FIG. 3 illustrates encapsulation, according to one embodiment of the present invention. For example, the request packet 310 sent by the subscriber's node, may include user data 312, a transport header 314 (which typically includes a destination port number (DPN) which indicates the requested service), and an IP header 316 (which is the network address of the packets destination).
The encapsulated packet 320 generated by the NAS, will include a new transport header 324 and an IP header 326 added onto the request packet 310. As a result, the original transport header 314 and IP header 316 will be subsumed into the user data layer of the encapsulated packet. Moreover, the added transport header 324 and the IP header 326 will both direct the encapsulated packet to the redirection server. Alternative encapsulation techniques may be used by the NAS, without departing from the scope of the invention, provided the destination address of the original service request is preserved.
By redirecting the subscriber's packet via encapsulation, the destination address of the subscriber's service request is preserved. As such, the Redirection Server is able to use the destination address of the original service request when performing the spoofing technique as described above.
Upon receipt of the encapsulated packet from the NAS, in step 210, the Redirection Server decapsulates the encapsulated packet. In step 212, the Redirection Server analyzes the subscriber's packet and creates an appropriate application response, which more specifically indicates to the subscriber why their Internet service request is being denied. In step 214, the reply message is placed in a reply packet to be returned to the subscriber.
In particular, the reply packet uses the destination address of the subscriber's original request packet 310 as the source address of the reply packet. As a result, the reply packet sent to the subscriber's node will pass the checksum as a reply message from the destination of the subscriber's original Internet service request.
In step 216, the reply packet is sent from the Redirection Server to the NAS, which forwards the reply packet to the subscriber's node. In step 218, the subscriber's computer system receives the reply packet. After performing a checksum on the reply packet, the subscriber's computer system displays the message generated by the Redirection Server, thereby presenting a more informative message explaining why the subscriber's Internet service request is denied.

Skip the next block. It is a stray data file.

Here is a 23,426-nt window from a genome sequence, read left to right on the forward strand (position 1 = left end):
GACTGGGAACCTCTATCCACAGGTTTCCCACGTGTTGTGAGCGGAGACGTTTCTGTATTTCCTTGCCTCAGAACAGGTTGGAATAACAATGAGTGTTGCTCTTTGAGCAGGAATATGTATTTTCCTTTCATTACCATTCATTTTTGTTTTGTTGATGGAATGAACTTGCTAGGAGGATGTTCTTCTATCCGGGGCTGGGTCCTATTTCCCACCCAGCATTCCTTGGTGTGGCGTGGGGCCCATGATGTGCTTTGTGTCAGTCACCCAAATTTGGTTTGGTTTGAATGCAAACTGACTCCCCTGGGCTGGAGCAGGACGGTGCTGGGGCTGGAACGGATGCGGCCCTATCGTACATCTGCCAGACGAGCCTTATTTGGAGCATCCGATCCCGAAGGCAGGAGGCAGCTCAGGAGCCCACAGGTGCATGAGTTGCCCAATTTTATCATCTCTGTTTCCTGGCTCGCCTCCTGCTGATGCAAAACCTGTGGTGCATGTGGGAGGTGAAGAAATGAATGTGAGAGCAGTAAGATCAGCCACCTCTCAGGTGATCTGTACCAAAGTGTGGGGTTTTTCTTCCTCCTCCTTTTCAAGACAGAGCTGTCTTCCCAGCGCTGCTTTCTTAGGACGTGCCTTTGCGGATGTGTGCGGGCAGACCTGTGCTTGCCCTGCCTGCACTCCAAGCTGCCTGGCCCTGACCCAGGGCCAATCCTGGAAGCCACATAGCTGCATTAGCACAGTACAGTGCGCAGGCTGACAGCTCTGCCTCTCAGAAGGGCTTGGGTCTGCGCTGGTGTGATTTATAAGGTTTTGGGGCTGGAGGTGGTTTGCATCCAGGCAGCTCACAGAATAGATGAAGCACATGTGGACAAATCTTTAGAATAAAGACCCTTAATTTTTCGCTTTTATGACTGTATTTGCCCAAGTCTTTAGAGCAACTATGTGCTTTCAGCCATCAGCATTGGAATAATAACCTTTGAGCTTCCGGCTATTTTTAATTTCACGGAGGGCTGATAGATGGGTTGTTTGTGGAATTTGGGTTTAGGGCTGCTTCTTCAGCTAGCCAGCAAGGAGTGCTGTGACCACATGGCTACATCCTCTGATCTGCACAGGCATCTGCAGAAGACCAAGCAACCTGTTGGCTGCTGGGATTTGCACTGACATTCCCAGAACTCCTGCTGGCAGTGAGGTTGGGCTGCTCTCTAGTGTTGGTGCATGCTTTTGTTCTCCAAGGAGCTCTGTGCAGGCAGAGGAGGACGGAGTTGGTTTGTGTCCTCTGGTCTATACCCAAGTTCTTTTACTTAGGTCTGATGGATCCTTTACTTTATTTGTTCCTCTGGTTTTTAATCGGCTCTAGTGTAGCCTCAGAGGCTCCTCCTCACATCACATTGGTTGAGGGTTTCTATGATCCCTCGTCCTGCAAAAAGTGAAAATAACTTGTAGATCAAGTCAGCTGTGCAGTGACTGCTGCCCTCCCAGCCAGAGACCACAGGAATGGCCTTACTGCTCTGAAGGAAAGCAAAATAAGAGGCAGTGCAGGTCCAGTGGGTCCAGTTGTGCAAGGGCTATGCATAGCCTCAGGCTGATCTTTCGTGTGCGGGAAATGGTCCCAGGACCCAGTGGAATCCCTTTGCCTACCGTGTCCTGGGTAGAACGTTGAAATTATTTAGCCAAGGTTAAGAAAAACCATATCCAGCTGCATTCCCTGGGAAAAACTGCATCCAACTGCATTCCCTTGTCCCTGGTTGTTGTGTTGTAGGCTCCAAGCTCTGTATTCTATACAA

In alternative embodiments, the present invention may be applicable to implementations of the invention in integrated circuits or chip sets, wireless implementations, switching systems products and transmission systems products. For purposes of this application, the terms switching systems products shall be taken to mean private branch exchange (PBXs), central office switching systems that interconnect subscribers, toll/tandem switching systems for interconnecting trunks between switching centers, and broadband core switches found at the center of a service provider's network that may be fed by broadband edge switches or access muxes, and associated signaling, and support systems and services.
The term transmission systems products shall be taken to mean products used by service providers to provide interconnection between their subscribers and their networks such as loop systems, and which provide multiplexing, aggregation and transport between a service provider's switching systems across the wide area, and associated signaling and support systems and services.
In addition, the NAS of the present invention may be configured to perform the encapsulation technique by having a set of computer instructions for Encapsulating and Sending Packets 18 stored on a computer readable medium, as is shown in FIG. 1. The computer readable medium can include, but is not limited to, any type of disk including floppy disks, optical disks, CD-ROMs, and magneto-optical disks, ROMs, RAMs, EPROMs, EEPROMs, magnetic or optical cards, or any type of media suitable for storing electronic instructions. Alternatively, the present invention could be implemented in discrete hardware components such as large-scale integrated circuits (LSI's), application-specific integrated circuits (ASIC's) or in firmware.
Moreover, in the foregoing specification the invention has been described with reference to specific exemplary embodiments thereof. It will, however, be evident that various modifications and changes may be made thereto without departing from the broader spirit and scope of the invention. The specification and drawings are, accordingly, to be regarded in an illustrative rather than restrictive sense.
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|U.S. Classification||709/225, 709/219|
|Aug 18, 1997||AS||Assignment|
Owner name: BAY NETWORKS, INC., CALIFORNIA
Free format text: ASSIGNMENT OF ASSIGNORS INTEREST;ASSIGNOR:MALKIN, GARY SCOTT;REEL/FRAME:008665/0820
Effective date: 19970516
|Dec 23, 1999||AS||Assignment|
|Jan 4, 2000||AS||Assignment|
|Aug 30, 2000||AS||Assignment|
Owner name: NORTEL NETWORKS LIMITED,CANADA
Free format text: CHANGE OF NAME;ASSIGNOR:NORTEL NETWORKS CORPORATION;REEL/FRAME:011195/0706
Effective date: 20000830
|Nov 27, 2001||CC||Certificate of correction|
|Nov 16, 2004||FPAY||Fee payment|
Year of fee payment: 4
|Sep 30, 2008||FPAY||Fee payment|
Year of fee payment: 8
|Oct 28, 2011||AS||Assignment|
Owner name: ROCKSTAR BIDCO, LP, NEW YORK
Free format text: ASSIGNMENT OF ASSIGNORS INTEREST;ASSIGNOR:NORTEL NETWORKS LIMITED;REEL/FRAME:027164/0356
Effective date: 20110729
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Owner name: BOCKSTAR TECHNOLOGIES LLC, DELAWARE
Free format text: ASSIGNMENT OF ASSIGNORS INTEREST;ASSIGNOR:ROCKSTAR CONSORTIUM US LP;REEL/FRAME:032399/0116
Effective date: 20131113
|Feb 9, 2015||AS||Assignment|
Owner name: RPX CLEARINGHOUSE LLC, CALIFORNIA